Daniel Sandler is experimenting with using twitter for comments, and makes some very good points about comments on the web in the process. Essentially, he pulls in the content of any tweet that references his post’s full URL, TinyURL, or even just the TinyURL hash. This has the very nice effect of forcing people who want to comment on his post to own their words. Their comments will be public to their own audience, and so are more likely to be constructive and civil.
Tying your tweet to a particular page online is awkward though, due to Twitter’s 140-character limit. URLs were designed to be expressive, but not necessarily space-efficient (compare them to DOI or ISBN codes). Twitter’s recent rise has driven the increased use of URL-shortening services like TinyURL and bit.ly, which were originally designed because of the limitations of email clients that weren’t able to correctly break up an URL that was wider than the 80-character wide text columns used at the time.
We seem to have replaced one limitation with another though. By feeding all URLs through minimisation services, readers lose all context about the page they are about to open — is it a video? What domain is it on? Have I visited it before? There are some links that I would be disinclined to click on when using my iPhone, but with minimised URLs, you don’t know what you’ve got until it begins to load in. Plus, there’s the nightmare scenario that the URL service dies, and since their databases are kept private, all that information is lost.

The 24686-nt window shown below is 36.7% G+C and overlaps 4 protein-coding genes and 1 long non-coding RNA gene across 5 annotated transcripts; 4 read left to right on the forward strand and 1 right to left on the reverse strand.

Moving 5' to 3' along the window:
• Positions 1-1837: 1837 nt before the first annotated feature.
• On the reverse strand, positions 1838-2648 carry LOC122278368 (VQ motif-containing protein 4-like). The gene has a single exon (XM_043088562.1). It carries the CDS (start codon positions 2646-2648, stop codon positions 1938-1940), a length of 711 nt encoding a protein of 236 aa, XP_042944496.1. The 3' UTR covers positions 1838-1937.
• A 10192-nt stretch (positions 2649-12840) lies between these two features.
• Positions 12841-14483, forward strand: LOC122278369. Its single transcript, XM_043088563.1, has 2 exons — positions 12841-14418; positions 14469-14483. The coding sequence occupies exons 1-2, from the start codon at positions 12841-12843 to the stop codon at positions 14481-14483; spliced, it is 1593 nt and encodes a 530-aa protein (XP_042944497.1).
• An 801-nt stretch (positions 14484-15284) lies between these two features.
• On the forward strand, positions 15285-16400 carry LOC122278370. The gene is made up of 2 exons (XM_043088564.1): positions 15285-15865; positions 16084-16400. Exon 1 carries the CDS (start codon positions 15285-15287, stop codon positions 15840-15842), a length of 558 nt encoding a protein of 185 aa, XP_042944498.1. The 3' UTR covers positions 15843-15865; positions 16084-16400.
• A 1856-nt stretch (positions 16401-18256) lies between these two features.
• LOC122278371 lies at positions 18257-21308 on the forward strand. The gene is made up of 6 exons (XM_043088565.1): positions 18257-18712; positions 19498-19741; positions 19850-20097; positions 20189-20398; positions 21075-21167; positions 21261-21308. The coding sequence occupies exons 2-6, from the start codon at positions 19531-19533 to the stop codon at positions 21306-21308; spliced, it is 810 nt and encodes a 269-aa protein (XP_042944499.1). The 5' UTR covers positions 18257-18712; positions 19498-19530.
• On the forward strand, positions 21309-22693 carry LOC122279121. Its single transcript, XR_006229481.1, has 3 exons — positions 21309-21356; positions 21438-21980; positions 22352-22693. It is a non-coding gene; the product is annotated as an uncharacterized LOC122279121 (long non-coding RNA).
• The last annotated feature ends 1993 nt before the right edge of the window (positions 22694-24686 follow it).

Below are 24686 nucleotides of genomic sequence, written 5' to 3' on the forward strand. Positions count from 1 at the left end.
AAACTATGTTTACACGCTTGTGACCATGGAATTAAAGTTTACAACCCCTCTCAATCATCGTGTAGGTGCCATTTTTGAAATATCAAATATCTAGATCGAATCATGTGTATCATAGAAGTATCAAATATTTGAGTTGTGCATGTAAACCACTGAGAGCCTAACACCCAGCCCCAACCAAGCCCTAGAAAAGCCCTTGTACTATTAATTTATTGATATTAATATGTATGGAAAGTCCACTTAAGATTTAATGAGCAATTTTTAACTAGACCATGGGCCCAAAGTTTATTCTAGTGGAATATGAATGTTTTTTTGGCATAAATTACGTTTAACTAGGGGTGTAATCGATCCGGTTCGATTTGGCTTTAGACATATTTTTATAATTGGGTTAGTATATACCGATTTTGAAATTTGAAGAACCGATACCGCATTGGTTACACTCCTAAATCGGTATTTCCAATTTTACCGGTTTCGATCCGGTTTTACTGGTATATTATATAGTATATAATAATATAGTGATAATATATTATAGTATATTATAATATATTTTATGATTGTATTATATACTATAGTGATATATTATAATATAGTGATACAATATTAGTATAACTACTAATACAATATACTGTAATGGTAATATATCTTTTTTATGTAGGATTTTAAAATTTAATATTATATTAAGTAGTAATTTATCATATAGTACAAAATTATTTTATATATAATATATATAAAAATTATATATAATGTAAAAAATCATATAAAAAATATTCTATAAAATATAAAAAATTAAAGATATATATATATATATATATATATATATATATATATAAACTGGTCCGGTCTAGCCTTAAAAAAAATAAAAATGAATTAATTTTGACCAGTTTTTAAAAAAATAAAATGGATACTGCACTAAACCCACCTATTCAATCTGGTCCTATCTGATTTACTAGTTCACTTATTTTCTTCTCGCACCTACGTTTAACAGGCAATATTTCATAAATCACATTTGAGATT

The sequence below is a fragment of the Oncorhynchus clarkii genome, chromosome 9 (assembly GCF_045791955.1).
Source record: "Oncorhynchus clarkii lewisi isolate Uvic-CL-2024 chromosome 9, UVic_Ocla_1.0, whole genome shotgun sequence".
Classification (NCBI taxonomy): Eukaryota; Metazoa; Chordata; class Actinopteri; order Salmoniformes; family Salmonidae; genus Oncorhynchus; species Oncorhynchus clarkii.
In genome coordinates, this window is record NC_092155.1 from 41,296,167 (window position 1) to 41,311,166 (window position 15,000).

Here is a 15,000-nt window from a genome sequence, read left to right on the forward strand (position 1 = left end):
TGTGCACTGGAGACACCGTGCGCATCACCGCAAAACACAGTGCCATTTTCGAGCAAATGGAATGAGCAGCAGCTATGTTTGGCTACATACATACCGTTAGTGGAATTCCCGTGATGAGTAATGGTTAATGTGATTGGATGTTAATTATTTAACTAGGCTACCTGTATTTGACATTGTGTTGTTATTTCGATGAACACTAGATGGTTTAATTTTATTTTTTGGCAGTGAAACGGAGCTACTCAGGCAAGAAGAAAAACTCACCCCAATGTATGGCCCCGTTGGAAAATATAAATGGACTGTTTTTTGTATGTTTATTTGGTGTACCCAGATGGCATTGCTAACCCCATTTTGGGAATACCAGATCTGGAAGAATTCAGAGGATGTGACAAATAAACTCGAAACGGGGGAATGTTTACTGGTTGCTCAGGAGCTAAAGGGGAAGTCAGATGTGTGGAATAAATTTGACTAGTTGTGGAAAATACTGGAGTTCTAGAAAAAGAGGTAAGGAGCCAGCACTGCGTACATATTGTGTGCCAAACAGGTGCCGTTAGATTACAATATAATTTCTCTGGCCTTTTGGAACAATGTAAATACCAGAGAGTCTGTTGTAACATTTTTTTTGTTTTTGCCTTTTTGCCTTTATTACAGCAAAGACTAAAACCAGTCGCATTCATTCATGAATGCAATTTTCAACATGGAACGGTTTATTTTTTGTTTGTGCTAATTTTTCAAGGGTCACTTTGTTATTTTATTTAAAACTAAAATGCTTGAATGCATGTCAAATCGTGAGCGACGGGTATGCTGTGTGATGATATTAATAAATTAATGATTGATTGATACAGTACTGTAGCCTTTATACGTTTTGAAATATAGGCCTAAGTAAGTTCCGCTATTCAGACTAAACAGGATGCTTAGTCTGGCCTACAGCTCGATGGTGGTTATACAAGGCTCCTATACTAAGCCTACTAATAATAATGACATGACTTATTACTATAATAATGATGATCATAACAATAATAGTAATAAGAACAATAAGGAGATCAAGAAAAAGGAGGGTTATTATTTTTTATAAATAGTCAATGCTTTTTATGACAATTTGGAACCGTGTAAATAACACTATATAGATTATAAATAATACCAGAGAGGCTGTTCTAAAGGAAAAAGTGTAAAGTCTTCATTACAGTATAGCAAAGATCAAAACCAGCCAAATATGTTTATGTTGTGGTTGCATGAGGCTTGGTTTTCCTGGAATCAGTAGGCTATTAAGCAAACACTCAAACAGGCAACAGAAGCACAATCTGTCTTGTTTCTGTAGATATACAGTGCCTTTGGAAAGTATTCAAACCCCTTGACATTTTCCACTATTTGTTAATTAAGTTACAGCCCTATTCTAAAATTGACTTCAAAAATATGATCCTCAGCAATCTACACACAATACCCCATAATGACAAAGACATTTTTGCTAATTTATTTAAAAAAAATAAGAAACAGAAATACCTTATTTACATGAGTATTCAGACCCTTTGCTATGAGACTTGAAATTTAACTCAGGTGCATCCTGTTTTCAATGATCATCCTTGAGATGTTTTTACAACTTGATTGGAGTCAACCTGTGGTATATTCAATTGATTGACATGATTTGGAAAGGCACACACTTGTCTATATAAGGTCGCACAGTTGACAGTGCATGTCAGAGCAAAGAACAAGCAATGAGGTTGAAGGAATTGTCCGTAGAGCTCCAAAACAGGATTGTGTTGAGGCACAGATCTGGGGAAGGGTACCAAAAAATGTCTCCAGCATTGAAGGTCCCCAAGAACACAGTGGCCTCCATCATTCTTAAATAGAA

I think URL shortening services could be obviated if Twitter started treating URLs a little differently. There are two main audiences for twitter tweets: mobile phone users who receive tweets as SMS messages (this is the original reason why twitter has 140-character limits), and users who visit the twitter website, or use one of the myriad desktop and smartphone applications to keep up with tweets. These users are not concerned about the character limit in the same way. I would expect this group of people to be growing faster than those who get tweets via SMS.
Ideally, Twitter would disregard URL content as part of the character limit. If you think about it, the URL
http://tinyurl.com/cxt59m (this page) conveys almost no information whatsoever. It could as easily be replaced with some single-character replacement in SMS messages (whose users are much less likely to actually follow links than web/applications users anyway).
On the web, and in applications, URLs shouldn’t need to be minimised at all. Twitter clients could truncate URLs for display, but all the URL content should stay available to be used by those clients that want it.